Early in “The Pleasures of Being Out of Step,” a documentary about the writer, critic and record producer Nat Hentoff that opens on Wednesday, Mr. Hentoff declares that “the Constitution and jazz are my main reasons for being.” That may seem an odd pairing to anyone unfamiliar with the man or his work, but Mr. Hentoff has nurtured those twin passions since the 1940s.
“Duke Ellington used to tell me that ‘we gave the world the freest expression ever in the arts,’ so I always thought there was a natural tie there,” Mr. Hentoff said in an interview last week at his Greenwich Village apartment. “The whole idea of the Bill of Rights and jazz,” he added, is “freedom of expression that nobody, not even the government, can squelch.”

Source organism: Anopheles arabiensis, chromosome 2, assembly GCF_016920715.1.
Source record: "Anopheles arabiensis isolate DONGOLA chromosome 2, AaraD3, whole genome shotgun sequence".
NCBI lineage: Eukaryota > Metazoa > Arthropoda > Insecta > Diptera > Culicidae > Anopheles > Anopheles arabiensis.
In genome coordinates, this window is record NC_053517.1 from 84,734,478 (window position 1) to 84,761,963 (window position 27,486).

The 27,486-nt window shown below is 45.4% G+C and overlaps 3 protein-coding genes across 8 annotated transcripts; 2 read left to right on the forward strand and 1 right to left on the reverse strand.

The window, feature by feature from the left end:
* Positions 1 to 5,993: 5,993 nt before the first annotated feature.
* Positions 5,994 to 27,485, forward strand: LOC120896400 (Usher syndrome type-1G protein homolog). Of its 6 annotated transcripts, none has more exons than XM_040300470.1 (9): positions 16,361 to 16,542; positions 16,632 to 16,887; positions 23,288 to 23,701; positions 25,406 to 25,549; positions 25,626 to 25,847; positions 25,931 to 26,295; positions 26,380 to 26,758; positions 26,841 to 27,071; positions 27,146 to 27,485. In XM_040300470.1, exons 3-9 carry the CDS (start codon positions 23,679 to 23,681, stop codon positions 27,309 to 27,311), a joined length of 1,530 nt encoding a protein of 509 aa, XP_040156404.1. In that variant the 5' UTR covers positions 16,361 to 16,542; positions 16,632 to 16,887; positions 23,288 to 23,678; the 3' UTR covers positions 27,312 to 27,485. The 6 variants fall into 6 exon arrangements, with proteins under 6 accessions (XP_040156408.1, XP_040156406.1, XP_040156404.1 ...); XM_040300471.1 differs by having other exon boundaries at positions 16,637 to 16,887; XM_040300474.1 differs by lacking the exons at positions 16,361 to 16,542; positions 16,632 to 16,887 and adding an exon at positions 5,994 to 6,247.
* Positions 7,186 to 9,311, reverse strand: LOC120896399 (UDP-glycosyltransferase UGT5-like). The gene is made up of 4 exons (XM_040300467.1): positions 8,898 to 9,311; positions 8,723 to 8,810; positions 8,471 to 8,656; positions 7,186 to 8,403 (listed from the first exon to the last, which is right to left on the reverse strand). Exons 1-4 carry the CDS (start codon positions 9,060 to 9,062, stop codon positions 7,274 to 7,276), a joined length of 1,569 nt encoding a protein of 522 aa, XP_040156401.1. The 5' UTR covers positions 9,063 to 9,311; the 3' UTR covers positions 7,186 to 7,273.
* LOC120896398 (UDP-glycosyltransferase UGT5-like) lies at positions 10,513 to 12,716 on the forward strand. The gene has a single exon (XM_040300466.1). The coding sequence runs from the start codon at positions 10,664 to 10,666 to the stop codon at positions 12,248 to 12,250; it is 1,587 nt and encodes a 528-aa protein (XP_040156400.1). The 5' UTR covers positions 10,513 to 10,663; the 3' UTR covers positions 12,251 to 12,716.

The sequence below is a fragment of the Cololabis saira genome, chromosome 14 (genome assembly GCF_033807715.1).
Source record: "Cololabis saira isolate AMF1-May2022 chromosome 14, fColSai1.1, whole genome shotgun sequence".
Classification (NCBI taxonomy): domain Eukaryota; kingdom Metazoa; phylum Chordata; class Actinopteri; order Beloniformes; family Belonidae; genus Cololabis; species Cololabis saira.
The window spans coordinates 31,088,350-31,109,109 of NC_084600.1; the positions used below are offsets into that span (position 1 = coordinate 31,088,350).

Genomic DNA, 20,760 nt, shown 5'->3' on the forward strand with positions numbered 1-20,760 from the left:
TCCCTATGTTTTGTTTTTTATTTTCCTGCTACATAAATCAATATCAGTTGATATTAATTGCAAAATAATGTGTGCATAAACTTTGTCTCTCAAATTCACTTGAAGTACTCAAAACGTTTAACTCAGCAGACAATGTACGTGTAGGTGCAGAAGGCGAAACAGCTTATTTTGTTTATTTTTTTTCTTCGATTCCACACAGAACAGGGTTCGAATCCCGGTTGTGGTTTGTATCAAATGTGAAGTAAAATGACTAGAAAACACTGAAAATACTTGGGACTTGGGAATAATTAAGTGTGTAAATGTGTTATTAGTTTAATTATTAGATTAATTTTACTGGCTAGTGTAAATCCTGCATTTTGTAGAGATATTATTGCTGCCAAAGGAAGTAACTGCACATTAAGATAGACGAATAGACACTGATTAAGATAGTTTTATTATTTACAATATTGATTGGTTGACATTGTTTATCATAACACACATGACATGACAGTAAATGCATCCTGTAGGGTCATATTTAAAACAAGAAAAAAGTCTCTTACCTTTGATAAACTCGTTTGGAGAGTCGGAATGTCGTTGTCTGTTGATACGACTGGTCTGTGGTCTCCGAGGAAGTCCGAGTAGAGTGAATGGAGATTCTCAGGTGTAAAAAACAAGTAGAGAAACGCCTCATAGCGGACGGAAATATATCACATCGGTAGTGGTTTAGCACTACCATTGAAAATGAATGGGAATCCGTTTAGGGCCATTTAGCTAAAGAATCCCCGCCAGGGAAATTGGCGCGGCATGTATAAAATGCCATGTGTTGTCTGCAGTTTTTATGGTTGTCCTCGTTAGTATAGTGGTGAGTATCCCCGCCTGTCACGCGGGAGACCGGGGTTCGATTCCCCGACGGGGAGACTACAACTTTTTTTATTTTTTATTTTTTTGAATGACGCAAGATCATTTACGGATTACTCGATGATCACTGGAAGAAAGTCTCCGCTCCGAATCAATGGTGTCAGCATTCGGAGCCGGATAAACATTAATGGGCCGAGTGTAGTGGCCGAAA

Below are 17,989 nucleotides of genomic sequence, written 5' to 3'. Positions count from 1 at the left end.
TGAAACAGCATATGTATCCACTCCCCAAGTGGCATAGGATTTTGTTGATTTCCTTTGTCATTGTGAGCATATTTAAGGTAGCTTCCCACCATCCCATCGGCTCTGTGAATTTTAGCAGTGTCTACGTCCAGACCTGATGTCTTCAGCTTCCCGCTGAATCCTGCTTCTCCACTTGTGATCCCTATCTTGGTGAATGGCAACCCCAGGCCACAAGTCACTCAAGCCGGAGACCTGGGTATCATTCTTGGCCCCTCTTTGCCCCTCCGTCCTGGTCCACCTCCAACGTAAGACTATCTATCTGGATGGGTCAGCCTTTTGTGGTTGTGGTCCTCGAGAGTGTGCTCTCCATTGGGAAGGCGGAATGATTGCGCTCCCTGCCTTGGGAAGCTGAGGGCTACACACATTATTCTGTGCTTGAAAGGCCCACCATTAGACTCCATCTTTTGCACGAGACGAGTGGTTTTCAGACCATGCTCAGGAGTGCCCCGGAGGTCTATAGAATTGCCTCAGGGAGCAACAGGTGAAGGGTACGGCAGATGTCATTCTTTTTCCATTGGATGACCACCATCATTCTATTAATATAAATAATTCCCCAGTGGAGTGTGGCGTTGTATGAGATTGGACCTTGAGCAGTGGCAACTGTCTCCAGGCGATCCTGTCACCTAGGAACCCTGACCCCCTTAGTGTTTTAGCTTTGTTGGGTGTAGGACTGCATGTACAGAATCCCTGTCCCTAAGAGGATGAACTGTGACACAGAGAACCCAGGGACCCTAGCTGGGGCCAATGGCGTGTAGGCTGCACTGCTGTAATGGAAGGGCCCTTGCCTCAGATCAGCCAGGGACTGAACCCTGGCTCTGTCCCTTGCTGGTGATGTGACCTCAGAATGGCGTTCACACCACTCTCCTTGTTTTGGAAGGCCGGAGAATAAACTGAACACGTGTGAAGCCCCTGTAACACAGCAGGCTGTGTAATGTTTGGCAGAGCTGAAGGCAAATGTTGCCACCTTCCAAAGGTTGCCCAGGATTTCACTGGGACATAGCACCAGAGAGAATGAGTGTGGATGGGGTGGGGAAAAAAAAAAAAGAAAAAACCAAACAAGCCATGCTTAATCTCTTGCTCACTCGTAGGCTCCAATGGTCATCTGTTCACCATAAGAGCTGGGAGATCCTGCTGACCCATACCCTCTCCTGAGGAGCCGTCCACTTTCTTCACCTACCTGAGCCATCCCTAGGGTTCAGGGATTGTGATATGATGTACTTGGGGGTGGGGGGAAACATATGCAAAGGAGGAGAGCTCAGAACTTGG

Mr. Hentoff, who turned 89 this month, is the author of books like “Living the Bill of Rights: How to Be an Authentic American” and “The First Freedom: The Tumultuous History of Free Speech in America.” Initially, though, he built a reputation in the jazz world, interviewing artists like Charlie Parker, Miles Davis and Dizzy Gillespie and turning the writing of liner notes for albums into something approaching an art form. [Read More]